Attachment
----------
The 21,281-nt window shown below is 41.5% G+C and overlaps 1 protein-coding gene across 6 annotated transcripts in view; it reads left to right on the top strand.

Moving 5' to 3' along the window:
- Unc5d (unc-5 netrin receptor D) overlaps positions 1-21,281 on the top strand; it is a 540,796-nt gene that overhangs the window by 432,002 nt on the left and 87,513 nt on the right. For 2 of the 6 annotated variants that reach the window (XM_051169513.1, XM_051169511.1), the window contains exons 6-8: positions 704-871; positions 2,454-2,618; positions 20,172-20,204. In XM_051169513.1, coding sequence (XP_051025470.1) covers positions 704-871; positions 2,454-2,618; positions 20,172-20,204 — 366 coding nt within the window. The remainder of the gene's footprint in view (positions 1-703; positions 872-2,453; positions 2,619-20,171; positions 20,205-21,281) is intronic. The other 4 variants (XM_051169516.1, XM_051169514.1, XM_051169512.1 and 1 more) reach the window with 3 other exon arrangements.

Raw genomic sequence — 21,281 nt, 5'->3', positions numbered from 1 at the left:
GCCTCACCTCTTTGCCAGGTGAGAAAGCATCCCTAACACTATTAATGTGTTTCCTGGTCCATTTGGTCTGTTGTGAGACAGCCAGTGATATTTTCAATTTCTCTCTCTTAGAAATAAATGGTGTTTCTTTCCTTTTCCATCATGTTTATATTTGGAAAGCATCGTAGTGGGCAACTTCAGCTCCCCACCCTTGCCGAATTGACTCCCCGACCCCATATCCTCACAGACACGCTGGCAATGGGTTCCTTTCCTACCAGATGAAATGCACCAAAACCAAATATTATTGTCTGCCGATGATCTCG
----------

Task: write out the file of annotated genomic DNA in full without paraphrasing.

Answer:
The 21,281-nt window shown below is 41.5% G+C and overlaps 1 protein-coding gene across 6 annotated transcripts in view; it reads left to right on the top strand.

Moving 5' to 3' along the window:
- Unc5d (unc-5 netrin receptor D) overlaps positions 1-21,281 on the top strand; it is a 540,796-nt gene that overhangs the window by 432,002 nt on the left and 87,513 nt on the right. For 2 of the 6 annotated variants that reach the window (XM_051169513.1, XM_051169511.1), the window contains exons 6-8: positions 704-871; positions 2,454-2,618; positions 20,172-20,204. In XM_051169513.1, coding sequence (XP_051025470.1) covers positions 704-871; positions 2,454-2,618; positions 20,172-20,204 — 366 coding nt within the window. The remainder of the gene's footprint in view (positions 1-703; positions 872-2,453; positions 2,619-20,171; positions 20,205-21,281) is intronic. The other 4 variants (XM_051169516.1, XM_051169514.1, XM_051169512.1 and 1 more) reach the window with 3 other exon arrangements.

Raw genomic sequence — 21,281 nt, 5'->3', positions numbered from 1 at the left:
GCCTCACCTCTTTGCCAGGTGAGAAAGCATCCCTAACACTATTAATGTGTTTCCTGGTCCATTTGGTCTGTTGTGAGACAGCCAGTGATATTTTCAATTTCTCTCTCTTAGAAATAAATGGTGTTTCTTTCCTTTTCCATCATGTTTATATTTGGAAAGCATCGTAGTGGGCAACTTCAGCTCCCCACCCTTGCCGAATTGACTCCCCGACCCCATATCCTCACAGACACGCTGGCAATGGGTTCCTTTCCTACCAGATGAAATGCACCAAAACCAAATATTATTGTCTGCCGATGATCTCG